Via Craigslist: Blithe Spirit seeking Medium to conjure up the spirit of Noel Coward; Auditions are being held on January 21, 2009
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Date: 2009-01-05, 4:01PM EST
The producers of BLITHE SPIRIT are looking for a real-life psychic or medium to work closely with the cast of the show to guarantee that each performance is every bit as genuine as possible. The producers are seeking real-life mediums or actors who are also mediums to prepare a two-minute audition to conjure the spirit of Noel Coward or to display any psychic abilities. This psychic or medium chosen will receive full credit as the show’s official consultant in the show’s Playbill for their work.
Auditions are being held on Wednesday, January 21, 2009. To audition, please email your name with an attached resume to firstname.lastname@example.org. You will receive a confirmation with exact details of time and place. If you have any questions, feel free to send an e-mail to this address as well.
Blithe Spirit will begin performances on Thursday, February 26, 2009 and open on Sunday, March 15, 2009 at The Shubert Theatre (225 West 44th Street).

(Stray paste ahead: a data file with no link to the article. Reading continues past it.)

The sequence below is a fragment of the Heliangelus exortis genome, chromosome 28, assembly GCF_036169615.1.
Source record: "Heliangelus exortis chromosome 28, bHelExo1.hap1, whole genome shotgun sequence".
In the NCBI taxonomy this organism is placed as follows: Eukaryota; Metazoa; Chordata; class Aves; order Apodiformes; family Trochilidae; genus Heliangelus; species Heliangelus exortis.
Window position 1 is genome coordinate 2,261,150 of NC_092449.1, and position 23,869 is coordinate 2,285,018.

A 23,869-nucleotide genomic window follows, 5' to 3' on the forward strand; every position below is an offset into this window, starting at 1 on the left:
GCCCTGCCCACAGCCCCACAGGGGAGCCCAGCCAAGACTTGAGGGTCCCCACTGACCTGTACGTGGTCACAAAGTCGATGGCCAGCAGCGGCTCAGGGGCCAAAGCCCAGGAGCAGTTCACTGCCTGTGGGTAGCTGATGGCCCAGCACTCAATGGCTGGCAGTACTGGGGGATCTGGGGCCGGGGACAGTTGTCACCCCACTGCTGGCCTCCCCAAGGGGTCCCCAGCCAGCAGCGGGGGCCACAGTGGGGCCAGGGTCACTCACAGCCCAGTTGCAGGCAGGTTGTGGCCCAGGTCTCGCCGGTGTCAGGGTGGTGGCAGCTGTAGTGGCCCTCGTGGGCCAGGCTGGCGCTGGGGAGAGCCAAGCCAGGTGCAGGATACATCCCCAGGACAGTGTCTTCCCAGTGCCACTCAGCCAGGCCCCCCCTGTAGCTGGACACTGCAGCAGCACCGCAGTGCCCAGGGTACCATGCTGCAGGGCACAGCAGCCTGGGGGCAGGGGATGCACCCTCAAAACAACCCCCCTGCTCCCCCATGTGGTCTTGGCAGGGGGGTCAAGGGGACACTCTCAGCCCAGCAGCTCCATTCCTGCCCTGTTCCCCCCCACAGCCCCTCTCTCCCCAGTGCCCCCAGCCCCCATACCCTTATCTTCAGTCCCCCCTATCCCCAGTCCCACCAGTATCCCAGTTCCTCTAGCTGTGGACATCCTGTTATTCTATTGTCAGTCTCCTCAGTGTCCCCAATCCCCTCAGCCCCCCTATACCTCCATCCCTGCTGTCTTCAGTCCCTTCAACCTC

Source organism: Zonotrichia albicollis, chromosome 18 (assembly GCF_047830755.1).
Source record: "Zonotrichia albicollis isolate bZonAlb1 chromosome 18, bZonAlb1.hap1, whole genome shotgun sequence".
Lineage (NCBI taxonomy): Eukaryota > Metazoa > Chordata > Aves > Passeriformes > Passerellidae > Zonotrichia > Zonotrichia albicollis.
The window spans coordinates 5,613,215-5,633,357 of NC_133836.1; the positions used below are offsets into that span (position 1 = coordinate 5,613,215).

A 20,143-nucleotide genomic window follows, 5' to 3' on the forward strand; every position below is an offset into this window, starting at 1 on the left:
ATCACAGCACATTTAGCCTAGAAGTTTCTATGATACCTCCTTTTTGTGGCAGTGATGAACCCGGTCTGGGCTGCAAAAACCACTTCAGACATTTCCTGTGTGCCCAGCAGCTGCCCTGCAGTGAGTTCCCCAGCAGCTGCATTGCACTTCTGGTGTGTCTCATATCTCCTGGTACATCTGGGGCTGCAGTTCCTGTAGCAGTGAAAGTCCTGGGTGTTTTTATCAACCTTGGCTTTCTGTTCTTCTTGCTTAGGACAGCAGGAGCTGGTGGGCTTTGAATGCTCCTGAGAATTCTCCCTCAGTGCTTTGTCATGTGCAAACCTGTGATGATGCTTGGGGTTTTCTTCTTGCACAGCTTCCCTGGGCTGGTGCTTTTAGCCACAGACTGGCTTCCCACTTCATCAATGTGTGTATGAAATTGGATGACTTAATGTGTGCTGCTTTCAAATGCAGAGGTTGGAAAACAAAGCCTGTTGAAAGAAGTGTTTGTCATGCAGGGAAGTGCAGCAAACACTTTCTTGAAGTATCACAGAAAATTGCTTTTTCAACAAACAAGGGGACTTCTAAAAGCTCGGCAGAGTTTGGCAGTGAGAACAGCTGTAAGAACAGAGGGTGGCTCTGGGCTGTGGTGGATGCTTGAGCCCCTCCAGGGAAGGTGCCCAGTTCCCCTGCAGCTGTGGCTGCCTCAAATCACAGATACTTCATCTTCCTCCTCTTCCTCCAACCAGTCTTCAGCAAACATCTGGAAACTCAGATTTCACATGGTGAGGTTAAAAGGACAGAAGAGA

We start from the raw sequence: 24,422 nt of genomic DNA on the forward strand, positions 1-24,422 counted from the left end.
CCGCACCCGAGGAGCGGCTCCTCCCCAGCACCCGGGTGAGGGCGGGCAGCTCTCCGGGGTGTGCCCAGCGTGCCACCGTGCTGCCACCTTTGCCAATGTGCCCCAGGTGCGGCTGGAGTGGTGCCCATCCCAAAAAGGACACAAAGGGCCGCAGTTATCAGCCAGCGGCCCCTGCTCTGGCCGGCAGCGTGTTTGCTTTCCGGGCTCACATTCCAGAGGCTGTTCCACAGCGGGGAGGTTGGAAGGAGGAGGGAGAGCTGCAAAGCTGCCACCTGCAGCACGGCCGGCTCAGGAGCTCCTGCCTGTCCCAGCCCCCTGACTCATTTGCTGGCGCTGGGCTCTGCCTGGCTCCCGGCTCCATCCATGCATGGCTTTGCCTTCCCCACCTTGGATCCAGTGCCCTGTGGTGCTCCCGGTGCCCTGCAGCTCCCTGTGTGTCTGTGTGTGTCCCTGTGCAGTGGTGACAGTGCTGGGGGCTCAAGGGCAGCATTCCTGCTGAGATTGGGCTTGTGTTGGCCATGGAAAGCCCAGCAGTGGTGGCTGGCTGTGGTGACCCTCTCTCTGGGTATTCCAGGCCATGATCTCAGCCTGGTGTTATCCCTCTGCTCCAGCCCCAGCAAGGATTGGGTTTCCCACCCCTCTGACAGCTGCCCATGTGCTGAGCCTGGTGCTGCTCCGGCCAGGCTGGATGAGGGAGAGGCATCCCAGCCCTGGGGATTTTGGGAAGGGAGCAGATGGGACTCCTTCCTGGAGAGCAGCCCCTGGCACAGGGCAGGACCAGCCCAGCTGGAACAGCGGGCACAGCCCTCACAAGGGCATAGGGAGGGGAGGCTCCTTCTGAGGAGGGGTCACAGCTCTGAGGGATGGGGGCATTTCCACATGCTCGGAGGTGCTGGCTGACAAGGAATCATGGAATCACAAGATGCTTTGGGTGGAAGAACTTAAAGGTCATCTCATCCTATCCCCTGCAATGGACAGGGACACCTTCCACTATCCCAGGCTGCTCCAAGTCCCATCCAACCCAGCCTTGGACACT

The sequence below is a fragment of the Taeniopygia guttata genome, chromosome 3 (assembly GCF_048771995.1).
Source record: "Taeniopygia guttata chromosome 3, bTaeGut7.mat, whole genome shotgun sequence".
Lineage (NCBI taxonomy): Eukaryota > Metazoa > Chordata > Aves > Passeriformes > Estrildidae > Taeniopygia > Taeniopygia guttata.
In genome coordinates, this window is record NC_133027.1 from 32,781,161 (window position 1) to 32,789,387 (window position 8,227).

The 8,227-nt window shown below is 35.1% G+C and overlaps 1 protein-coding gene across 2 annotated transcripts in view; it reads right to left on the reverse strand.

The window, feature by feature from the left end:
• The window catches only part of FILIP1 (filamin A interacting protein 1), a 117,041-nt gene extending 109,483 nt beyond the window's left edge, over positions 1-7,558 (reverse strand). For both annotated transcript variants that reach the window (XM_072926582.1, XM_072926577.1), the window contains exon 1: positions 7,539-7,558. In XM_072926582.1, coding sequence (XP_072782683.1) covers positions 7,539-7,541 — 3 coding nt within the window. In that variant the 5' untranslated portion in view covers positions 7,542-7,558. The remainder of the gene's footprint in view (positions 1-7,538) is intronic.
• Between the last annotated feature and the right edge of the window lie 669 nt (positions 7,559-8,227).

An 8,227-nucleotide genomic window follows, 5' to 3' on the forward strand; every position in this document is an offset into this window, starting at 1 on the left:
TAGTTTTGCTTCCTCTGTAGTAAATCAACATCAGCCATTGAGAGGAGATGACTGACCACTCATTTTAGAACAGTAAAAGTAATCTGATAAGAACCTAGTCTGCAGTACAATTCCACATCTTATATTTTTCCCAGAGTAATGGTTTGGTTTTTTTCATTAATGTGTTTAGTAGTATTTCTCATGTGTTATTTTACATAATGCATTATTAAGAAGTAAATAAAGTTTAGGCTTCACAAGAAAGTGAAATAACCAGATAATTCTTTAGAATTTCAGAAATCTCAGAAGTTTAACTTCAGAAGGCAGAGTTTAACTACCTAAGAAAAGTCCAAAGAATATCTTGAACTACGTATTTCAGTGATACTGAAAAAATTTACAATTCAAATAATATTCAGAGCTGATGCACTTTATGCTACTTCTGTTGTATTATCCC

Blithe Spirit will star Angela Lansbury (Sweeney Todd,Gypsy, Dear World, Mame), Rupert Everett (My Best Friend’s Wedding, An Ideal Husband), Two time Tony Award winner Christine Ebersole (Grey Gardens, 42nd Street), and Two time Tony nominee Jayne Atkinson (“24”, “Recount” Enchanted April) Simon Jones (Waiting in the Wings, The Real Thing) and Deborah Rush (Noises Off!) round out the cast. The play will be directed by two-time Tony Award winner Michael Blakemore (Kiss Me, Kate, Copenhagen).
Blithe Spirit, one of Noel Coward’s most popular comedies, was first seen on Broadway, in 1941, the same year it was produced in London where it set British box office records and was the longest running comedy (1997 performances) until it was eventually surpassed by Boeing-Boeing in the 1970’s. The original Broadway production played nearly two years and co-starred Leonora Corbett, Mildred Natwick, Clifton Webb and Peggy Wood. It was last seen on Broadway in an all-star production in 1987 with Richard Chamberlain, Blythe Danner, Judith Ivey, and Geraldine Page, in her final Broadway appearance. Coward, in his autobiography, claimed he wrote the play in five days during a holiday. Only two lines of dialogue were removed before its first production in London.
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